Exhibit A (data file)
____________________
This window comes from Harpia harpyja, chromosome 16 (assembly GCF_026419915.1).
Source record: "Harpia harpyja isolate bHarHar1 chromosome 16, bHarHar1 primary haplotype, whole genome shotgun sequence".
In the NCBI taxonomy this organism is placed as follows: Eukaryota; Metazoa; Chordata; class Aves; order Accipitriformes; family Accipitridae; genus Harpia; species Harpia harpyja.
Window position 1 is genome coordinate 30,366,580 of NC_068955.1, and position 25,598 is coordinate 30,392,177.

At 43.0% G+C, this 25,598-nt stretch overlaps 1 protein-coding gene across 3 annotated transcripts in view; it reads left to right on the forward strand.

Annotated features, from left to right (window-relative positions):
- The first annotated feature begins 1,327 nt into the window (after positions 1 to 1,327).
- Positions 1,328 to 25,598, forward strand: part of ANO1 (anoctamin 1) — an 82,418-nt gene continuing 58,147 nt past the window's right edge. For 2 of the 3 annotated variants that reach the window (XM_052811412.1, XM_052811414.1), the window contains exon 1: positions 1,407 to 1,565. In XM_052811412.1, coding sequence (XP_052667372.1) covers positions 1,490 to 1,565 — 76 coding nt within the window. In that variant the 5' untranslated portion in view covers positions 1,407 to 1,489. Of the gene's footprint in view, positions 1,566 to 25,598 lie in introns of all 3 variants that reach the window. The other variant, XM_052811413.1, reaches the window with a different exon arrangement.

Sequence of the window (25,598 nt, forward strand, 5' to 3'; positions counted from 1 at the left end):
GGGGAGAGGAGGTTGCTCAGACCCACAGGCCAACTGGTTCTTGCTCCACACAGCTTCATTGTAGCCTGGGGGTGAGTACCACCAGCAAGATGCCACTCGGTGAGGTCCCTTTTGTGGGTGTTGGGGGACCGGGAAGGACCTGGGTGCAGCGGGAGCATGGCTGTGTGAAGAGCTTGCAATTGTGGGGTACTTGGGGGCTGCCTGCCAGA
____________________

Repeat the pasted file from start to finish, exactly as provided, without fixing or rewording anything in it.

This window comes from Harpia harpyja, chromosome 16 (assembly GCF_026419915.1).
Source record: "Harpia harpyja isolate bHarHar1 chromosome 16, bHarHar1 primary haplotype, whole genome shotgun sequence".
In the NCBI taxonomy this organism is placed as follows: Eukaryota; Metazoa; Chordata; class Aves; order Accipitriformes; family Accipitridae; genus Harpia; species Harpia harpyja.
Window position 1 is genome coordinate 30,366,580 of NC_068955.1, and position 25,598 is coordinate 30,392,177.

At 43.0% G+C, this 25,598-nt stretch overlaps 1 protein-coding gene across 3 annotated transcripts in view; it reads left to right on the forward strand.

Annotated features, from left to right (window-relative positions):
- The first annotated feature begins 1,327 nt into the window (after positions 1 to 1,327).
- Positions 1,328 to 25,598, forward strand: part of ANO1 (anoctamin 1) — an 82,418-nt gene continuing 58,147 nt past the window's right edge. For 2 of the 3 annotated variants that reach the window (XM_052811412.1, XM_052811414.1), the window contains exon 1: positions 1,407 to 1,565. In XM_052811412.1, coding sequence (XP_052667372.1) covers positions 1,490 to 1,565 — 76 coding nt within the window. In that variant the 5' untranslated portion in view covers positions 1,407 to 1,489. Of the gene's footprint in view, positions 1,566 to 25,598 lie in introns of all 3 variants that reach the window. The other variant, XM_052811413.1, reaches the window with a different exon arrangement.

Sequence of the window (25,598 nt, forward strand, 5' to 3'; positions counted from 1 at the left end):
GGGGAGAGGAGGTTGCTCAGACCCACAGGCCAACTGGTTCTTGCTCCACACAGCTTCATTGTAGCCTGGGGGTGAGTACCACCAGCAAGATGCCACTCGGTGAGGTCCCTTTTGTGGGTGTTGGGGGACCGGGAAGGACCTGGGTGCAGCGGGAGCATGGCTGTGTGAAGAGCTTGCAATTGTGGGGTACTTGGGGGCTGCCTGCCAGA